Skip to content

Incentives for Change

Regenerative Agriculture

Developing a framework to collect scientific evidence about regenerative agriculture in Aotearoa

Heifers Grazing Soil Primer Mix To Help Kickstart Soil Health

What Are We Doing?

There is a growing body of anecdotal evidence for the benefits of regenerative agriculture, but scientific studies are scarce and focused on other countries.

We don’t yet have enough New Zealand data to compare the multiple suggested benefits of regenerative farming (environmental, economic, social, psychological and cultural) to other current ways of farming in New Zealand.

This think piece project will develop a framework for future regenerative agriculture research in New Zealand. It will identify what’s needed to build a scientific evidence base, so that future research can quickly fill the evidence gaps specific to regenerative agriculture in New Zealand.

Regenerative agriculture practices are adaptive and seek to optimise farm performance for multiple benefits simultaneously. This isn't easy to measure using conventional academic approaches, so this project will look at how to combine academic knowledge with the ways farmers and land managers know and appraise their whole system.

The project will identify what farmers, investors and agribusinesses need to measure, so they can communicate how their farming approach benefits their customers, communities and regulators.

How Can The Research Be Used?

  • The Regenerative Agriculture think piece will outline the top principles and goals of regenerative farming systems in New Zealand, in general and by sector (dairy, drystock, arable and viticulture). It will highlight any differences to comparable systems overseas.
  • This project won’t look at specific regenerative agriculture practices. It will focus on how scientists and land managers can measure the outcomes of regenerative farming activities, including profitability, productivity, food quality and safety, animal welfare, social wellbeing, land and water quality, and climate change adaptation and mitigation, and identify knowledge and/or methodological gaps.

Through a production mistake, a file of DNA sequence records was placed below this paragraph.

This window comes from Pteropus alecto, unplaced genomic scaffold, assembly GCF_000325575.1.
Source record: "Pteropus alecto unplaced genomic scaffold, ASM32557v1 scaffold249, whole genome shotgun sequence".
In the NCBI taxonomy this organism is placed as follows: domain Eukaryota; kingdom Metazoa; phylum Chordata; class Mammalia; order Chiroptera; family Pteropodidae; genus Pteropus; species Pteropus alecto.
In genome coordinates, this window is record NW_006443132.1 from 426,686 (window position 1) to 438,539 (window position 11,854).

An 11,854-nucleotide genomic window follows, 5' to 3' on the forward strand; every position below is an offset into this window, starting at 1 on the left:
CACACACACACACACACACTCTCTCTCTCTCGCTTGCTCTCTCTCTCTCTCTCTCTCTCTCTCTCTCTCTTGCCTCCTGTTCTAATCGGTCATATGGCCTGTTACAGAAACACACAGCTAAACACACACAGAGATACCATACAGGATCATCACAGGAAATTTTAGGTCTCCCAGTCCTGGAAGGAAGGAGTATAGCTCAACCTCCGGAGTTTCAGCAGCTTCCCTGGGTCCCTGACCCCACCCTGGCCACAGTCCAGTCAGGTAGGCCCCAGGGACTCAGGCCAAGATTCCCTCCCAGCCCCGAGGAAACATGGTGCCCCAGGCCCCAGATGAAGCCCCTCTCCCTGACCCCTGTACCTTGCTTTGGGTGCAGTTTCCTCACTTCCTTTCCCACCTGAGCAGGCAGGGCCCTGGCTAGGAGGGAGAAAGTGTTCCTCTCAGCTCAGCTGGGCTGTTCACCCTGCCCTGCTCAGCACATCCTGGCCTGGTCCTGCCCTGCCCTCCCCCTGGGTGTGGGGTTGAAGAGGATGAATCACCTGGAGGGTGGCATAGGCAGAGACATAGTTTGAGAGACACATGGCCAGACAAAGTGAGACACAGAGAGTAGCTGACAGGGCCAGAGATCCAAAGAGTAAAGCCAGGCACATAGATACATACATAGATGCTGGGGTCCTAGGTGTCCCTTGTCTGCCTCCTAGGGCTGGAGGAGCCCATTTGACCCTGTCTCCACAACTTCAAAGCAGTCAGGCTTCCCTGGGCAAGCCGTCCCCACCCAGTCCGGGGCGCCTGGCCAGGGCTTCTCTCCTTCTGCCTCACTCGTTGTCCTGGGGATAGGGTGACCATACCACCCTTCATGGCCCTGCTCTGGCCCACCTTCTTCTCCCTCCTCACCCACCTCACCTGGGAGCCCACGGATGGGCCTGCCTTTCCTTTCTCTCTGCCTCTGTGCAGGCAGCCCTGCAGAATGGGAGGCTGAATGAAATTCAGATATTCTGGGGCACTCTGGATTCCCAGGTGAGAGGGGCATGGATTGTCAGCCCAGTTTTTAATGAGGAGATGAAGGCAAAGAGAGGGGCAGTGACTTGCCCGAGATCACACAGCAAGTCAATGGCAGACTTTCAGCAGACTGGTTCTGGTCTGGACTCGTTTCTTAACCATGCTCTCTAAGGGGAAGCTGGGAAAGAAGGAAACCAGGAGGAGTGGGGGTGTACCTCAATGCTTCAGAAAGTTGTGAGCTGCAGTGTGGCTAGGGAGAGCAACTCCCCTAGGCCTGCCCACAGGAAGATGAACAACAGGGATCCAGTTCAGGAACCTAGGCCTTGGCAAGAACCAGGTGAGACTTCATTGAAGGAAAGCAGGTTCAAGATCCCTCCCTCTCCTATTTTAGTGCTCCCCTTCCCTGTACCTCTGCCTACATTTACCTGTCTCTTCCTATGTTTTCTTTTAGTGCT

• Alignment between te ao Māori (including recent iwi-led initiatives) and regenerative farming principles will be highlighted.
  • This project will result in a research framework to help quantify and qualify outcomes from regenerative farming activities. This framework will be used by MPI to inform future investment decisions for regenerative agriculture research.
  • The report is expected to be made public by December 2020.

Research Updates

Scientists, researchers, farmers and students involved in the participatory research and extension programme (PEP) discuss the results of plantain research at the Ashley Dene Research Station.

Sep 23 2020

Are You a Business, Lifestyle, Family or Learning Farmer?

Farming is changing, responding to increasing pressure to adopt new practices that prioritise environmental outcomes. ...
Regenerative Agriculture: Webinar and Q&A

Jul 28 2020

Regenerative Agriculture: Webinar and Q&A

Dr Gwen Grelet and Sam Lang co-lead the new Our Land and Water regenerative agriculture ...
Dr Nina Koele measuring water infiltration rate (photo credit: Jason Nolan)

May 27 2020

What Do We Know About Regenerative Agriculture in New Zealand?

In 2020, news headlines have been dominated by global crises – the Australian wildfires, the ...

In the Media


NZ Geographic, July-August 2020

“We don’t really have the answers from a scientific standpoint yet. But unless you are absolutely sure, why should you close your mind? There’s loads we can do to understand whether it is really the pathway forward to a transformation of our food system.”

The Science of Regenerative Agriculture with Dr Gwen Grelet

Pure Advantage, 30 April 2020

Gwen began to explore multifaceted approaches: combining action research with fundamental science, drawing upon natural sciences, complex systems science – mostly developed upon physics and mathematical modelling – and combining these with social science research methods.

Social Cohesion in Rural Communities with Sam Lang

Pure Advantage, 30 April 2020

Sam Lang has observed a distinct pattern amongst farmers who are trying to move towards more sustainable and regenerative forms of agriculture.


Community Involvement

  • The Regenerative Agriculture think piece project will form working groups that include a diverse range of farmers, people from agribusiness and government, and scientists, including people who are interested in and sceptical about regenerative agriculture.
  • Altogether, the project will engage over 100 people and their networks to identify the questions they would like answered about regenerative agriculture in New Zealand, or to seek their input into the framework.

Team Snapshot

Research Outputs


Due for completion in November/December 2020

Have a Question?

We are happy to answer any questions about this research and how it can be used.

Please fill in the form below

Thank you for your enquiry. Your question may require information to be gathered from the research team, so please anticipate that it may take us up to 10 days to prepare a reply.

We appreciate your interest in our research.

  • This field is for validation purposes and should be left unchanged.
Scroll To Top